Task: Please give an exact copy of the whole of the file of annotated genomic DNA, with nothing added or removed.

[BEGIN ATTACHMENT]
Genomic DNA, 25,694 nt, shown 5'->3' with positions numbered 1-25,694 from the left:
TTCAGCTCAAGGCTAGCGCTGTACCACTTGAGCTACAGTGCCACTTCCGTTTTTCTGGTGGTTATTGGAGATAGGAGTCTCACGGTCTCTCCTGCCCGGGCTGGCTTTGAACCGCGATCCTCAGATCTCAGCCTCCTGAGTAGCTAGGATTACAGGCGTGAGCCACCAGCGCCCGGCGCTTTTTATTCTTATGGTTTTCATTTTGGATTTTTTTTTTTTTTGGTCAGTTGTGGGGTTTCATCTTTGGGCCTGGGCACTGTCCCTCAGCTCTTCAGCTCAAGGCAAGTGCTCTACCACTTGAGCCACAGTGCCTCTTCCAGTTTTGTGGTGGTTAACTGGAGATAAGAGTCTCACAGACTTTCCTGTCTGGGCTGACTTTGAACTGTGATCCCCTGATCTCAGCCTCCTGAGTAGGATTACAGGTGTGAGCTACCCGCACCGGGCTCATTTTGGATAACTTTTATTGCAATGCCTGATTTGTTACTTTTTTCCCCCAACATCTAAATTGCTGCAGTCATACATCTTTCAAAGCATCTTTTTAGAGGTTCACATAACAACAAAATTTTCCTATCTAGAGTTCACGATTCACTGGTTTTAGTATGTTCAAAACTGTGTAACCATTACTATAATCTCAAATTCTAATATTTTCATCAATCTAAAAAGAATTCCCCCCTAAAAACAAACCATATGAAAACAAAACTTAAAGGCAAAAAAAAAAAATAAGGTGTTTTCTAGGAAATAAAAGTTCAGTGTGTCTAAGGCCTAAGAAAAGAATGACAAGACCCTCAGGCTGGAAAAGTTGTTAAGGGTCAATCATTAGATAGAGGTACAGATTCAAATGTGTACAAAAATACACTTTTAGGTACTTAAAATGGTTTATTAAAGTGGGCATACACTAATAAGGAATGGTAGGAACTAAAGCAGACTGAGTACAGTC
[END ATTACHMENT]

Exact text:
Genomic DNA, 25,694 nt, shown 5'->3' with positions numbered 1-25,694 from the left:
TTCAGCTCAAGGCTAGCGCTGTACCACTTGAGCTACAGTGCCACTTCCGTTTTTCTGGTGGTTATTGGAGATAGGAGTCTCACGGTCTCTCCTGCCCGGGCTGGCTTTGAACCGCGATCCTCAGATCTCAGCCTCCTGAGTAGCTAGGATTACAGGCGTGAGCCACCAGCGCCCGGCGCTTTTTATTCTTATGGTTTTCATTTTGGATTTTTTTTTTTTTTGGTCAGTTGTGGGGTTTCATCTTTGGGCCTGGGCACTGTCCCTCAGCTCTTCAGCTCAAGGCAAGTGCTCTACCACTTGAGCCACAGTGCCTCTTCCAGTTTTGTGGTGGTTAACTGGAGATAAGAGTCTCACAGACTTTCCTGTCTGGGCTGACTTTGAACTGTGATCCCCTGATCTCAGCCTCCTGAGTAGGATTACAGGTGTGAGCTACCCGCACCGGGCTCATTTTGGATAACTTTTATTGCAATGCCTGATTTGTTACTTTTTTCCCCCAACATCTAAATTGCTGCAGTCATACATCTTTCAAAGCATCTTTTTAGAGGTTCACATAACAACAAAATTTTCCTATCTAGAGTTCACGATTCACTGGTTTTAGTATGTTCAAAACTGTGTAACCATTACTATAATCTCAAATTCTAATATTTTCATCAATCTAAAAAGAATTCCCCCCTAAAAACAAACCATATGAAAACAAAACTTAAAGGCAAAAAAAAAAAATAAGGTGTTTTCTAGGAAATAAAAGTTCAGTGTGTCTAAGGCCTAAGAAAAGAATGACAAGACCCTCAGGCTGGAAAAGTTGTTAAGGGTCAATCATTAGATAGAGGTACAGATTCAAATGTGTACAAAAATACACTTTTAGGTACTTAAAATGGTTTATTAAAGTGGGCATACACTAATAAGGAATGGTAGGAACTAAAGCAGACTGAGTACAGTC